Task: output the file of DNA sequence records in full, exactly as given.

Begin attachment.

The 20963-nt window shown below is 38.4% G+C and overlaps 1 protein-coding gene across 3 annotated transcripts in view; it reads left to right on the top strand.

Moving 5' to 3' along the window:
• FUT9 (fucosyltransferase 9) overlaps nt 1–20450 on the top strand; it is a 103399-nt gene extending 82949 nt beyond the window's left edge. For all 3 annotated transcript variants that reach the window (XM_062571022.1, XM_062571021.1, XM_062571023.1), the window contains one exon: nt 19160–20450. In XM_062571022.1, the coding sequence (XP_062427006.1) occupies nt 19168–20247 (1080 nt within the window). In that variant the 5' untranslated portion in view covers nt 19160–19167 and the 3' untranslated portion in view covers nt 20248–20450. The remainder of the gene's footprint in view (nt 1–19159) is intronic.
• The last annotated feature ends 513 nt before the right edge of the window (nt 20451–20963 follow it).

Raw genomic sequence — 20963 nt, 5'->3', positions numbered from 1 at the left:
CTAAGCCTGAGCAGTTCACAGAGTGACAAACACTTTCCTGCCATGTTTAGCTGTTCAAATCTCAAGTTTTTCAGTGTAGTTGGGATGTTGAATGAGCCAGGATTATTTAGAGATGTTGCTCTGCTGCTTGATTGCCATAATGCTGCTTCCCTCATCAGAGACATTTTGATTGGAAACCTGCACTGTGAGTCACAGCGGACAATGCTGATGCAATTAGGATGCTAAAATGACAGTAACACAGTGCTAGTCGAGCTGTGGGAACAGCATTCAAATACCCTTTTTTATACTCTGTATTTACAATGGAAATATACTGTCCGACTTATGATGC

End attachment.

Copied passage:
The 20963-nt window shown below is 38.4% G+C and overlaps 1 protein-coding gene across 3 annotated transcripts in view; it reads left to right on the top strand.

Moving 5' to 3' along the window:
• FUT9 (fucosyltransferase 9) overlaps nt 1–20450 on the top strand; it is a 103399-nt gene extending 82949 nt beyond the window's left edge. For all 3 annotated transcript variants that reach the window (XM_062571022.1, XM_062571021.1, XM_062571023.1), the window contains one exon: nt 19160–20450. In XM_062571022.1, the coding sequence (XP_062427006.1) occupies nt 19168–20247 (1080 nt within the window). In that variant the 5' untranslated portion in view covers nt 19160–19167 and the 3' untranslated portion in view covers nt 20248–20450. The remainder of the gene's footprint in view (nt 1–19159) is intronic.
• The last annotated feature ends 513 nt before the right edge of the window (nt 20451–20963 follow it).

Raw genomic sequence — 20963 nt, 5'->3', positions numbered from 1 at the left:
CTAAGCCTGAGCAGTTCACAGAGTGACAAACACTTTCCTGCCATGTTTAGCTGTTCAAATCTCAAGTTTTTCAGTGTAGTTGGGATGTTGAATGAGCCAGGATTATTTAGAGATGTTGCTCTGCTGCTTGATTGCCATAATGCTGCTTCCCTCATCAGAGACATTTTGATTGGAAACCTGCACTGTGAGTCACAGCGGACAATGCTGATGCAATTAGGATGCTAAAATGACAGTAACACAGTGCTAGTCGAGCTGTGGGAACAGCATTCAAATACCCTTTTTTATACTCTGTATTTACAATGGAAATATACTGTCCGACTTATGATGC